Water Offerings

I hate twitter. It keeps trying to rope me into conversations, that you can’t really have on twitter. Hence this post.

Water Offerings.

Water Offerings are a Tibetan Buddhist method leaving offerings for essentially any and all spirits. Offering water is nearly a universal practice showing up in pretty much all religions, though with different ideas, and methods. The method I use and describe is essentially one of the standard Tibetan systems, with two tweaks I’ll discuss.

Why offerings? Well there are hosts of reasons why it is a great idea to give offerings, sometimes it is payment, sometimes it is respect, sometimes friendship, other times simply compassion. Always parallel it to real life, if you want help from someone, they’re more likely to help if you’ve given them something, helped them out, fed them, and respected them, why would spirits be that different? Wouldn’t you share your good fortune with friends and family? Why are spirits that different?

Why water offerings? If I were to designate offerings as simple, complex, and medium, water offerings would be medium. Simple offerings would be ones of pure intention or energy, and they definitely have their places. Complex could be as “simple” as the eight traditional offerings, involving having flowers, bells, food, incense, and more, and can be a lot more than that. Water offerings are the best of both worlds. Energy offerings tend to dissipate, the moment your focus wavers it starts to go. Water serves to “stabilize” the intention into a form and lets it persist, so you get the versatility of an intention/energy offering, but with more of the solidity of a complex offering.

Traditional set of seven

So in the version I perform I use eight small cups, plus a ninth to bring the water to the altar. This is one of my differences, the number. Water offerings have different amounts, I prefer eight, because I already do the eight offerings and I’m familiar with them, and while several forms of water offerings do use the eight offerings they decide randomly to include a candle instead of the one cup, I use water for everything. I find the single candle mixed in with all the cups disrupts the flow in my head. You can either offer this to anything and everyone, or call up a specific spirit to dedicate it to, even if you “produce” far more than you think they need.

Place all the cups (or bowls) in a row from left to right and fairly close together, the width of a grain of barley or rice they say. Slowly pour the water into the first bowl, each drop, each particle of water represents a basin of warm clean water to wash the feet after a long journey. It is a symbol of rest and relaxation. As you pour repeatedly say “Om Ah Hum” and if you can visualize it, the Om creates the offering, the Ah multiples it many times, and the Hum distributes it to those in need. If you’re more Western A-I-O works instead. My personal tweak is once I’m done pouring the offering, I just focus on that cup. I really focus on making a clear visual, as big and as many as I can. Om, an ocean of water to wash the feet as far as my mind’s eye can see. Ah, a universe of these oceans. Hum, those in need throughout all the universes get what they need.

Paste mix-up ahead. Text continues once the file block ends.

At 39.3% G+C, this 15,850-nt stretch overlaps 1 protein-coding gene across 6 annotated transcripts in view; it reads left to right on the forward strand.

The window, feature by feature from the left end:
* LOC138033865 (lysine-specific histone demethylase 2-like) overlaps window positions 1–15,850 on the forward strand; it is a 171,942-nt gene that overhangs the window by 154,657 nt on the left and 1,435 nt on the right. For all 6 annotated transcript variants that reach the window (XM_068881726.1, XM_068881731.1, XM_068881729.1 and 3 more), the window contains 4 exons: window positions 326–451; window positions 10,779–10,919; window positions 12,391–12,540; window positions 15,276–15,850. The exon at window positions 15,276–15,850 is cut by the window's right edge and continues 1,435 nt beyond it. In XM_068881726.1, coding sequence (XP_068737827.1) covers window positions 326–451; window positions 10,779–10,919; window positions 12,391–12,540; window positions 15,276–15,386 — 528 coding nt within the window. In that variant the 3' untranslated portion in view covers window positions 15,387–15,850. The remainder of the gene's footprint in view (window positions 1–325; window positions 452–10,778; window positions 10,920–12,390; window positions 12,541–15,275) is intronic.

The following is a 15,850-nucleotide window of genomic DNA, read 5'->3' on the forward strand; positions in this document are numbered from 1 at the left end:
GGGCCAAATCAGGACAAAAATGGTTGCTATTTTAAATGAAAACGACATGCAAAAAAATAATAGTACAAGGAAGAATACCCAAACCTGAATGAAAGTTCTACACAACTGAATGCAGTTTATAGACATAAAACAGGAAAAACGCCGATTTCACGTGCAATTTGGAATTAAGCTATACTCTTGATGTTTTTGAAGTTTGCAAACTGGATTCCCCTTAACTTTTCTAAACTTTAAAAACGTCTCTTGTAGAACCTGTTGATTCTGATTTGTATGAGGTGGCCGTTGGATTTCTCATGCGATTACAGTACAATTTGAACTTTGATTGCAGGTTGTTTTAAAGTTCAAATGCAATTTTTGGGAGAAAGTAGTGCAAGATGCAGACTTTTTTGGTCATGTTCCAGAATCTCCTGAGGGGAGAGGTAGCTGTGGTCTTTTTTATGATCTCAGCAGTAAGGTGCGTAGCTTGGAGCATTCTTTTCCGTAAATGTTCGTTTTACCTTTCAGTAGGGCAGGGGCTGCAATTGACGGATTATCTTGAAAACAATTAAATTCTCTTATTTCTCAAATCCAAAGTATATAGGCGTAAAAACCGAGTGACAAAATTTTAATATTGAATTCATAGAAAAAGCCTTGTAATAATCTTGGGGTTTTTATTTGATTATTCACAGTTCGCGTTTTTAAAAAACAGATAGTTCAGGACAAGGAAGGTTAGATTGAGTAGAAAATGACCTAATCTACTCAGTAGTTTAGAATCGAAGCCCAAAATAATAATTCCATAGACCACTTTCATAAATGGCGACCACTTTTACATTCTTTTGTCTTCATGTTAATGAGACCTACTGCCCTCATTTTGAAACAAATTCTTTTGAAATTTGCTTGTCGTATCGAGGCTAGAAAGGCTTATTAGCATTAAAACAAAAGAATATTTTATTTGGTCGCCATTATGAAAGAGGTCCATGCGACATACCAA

Once you are done, then take that cup and slowly pour most of it into the next cup, leaving some in the cup you’re pouring from. This time as you say Om Ah Hum (or A-I-O) the particles of water are glasses of fresh cold drinking water. Again finish with a really big offering and copious amounts of the offering.

You follow this pattern with all the following cups. The next offerings are flowers, incense, candles/light, scented water, food, and musical instruments. When you are done visualize the eight cups and repeat the multiplication and distribution for everything.

If you’re doing this for a specific entity each of the offerings can be customized for them. When offering in this manner for Tzamaron, my Mercurial Angel, the flowers and candles are orange, the incense is amber, etc. When offering to a peaceful being the food never contains meats. If offering to a specific departed person if I know them I offer their favourite drinks, food, scents, music, and the like. Things like this can make it more specific and appropriate.

I do a water offering in the morning, and in my nightly rituals I thank the spirits, pour everything back into one cup, and dispose of it; in a potted plant, in the backyard, even down the sink if done respectfully. Generally you should leave it out for a while, so the spirits can make use of it. You don’t drink it though, it was given to someone else, it is not yours. When you’re done dry all the cups and stack them upside down, this keeps them clean and makes sure each offering is fresh.

May you, and yours find benefit in this simple and elegant offering.


One Response to Water Offerings

  1. Jack says:

    I had considered adding this to my practice for Kuan Yin but not really thought about it in this wider context before. I really like the idea, definitely going to have to revisit the idea of adding it to my daily practice.

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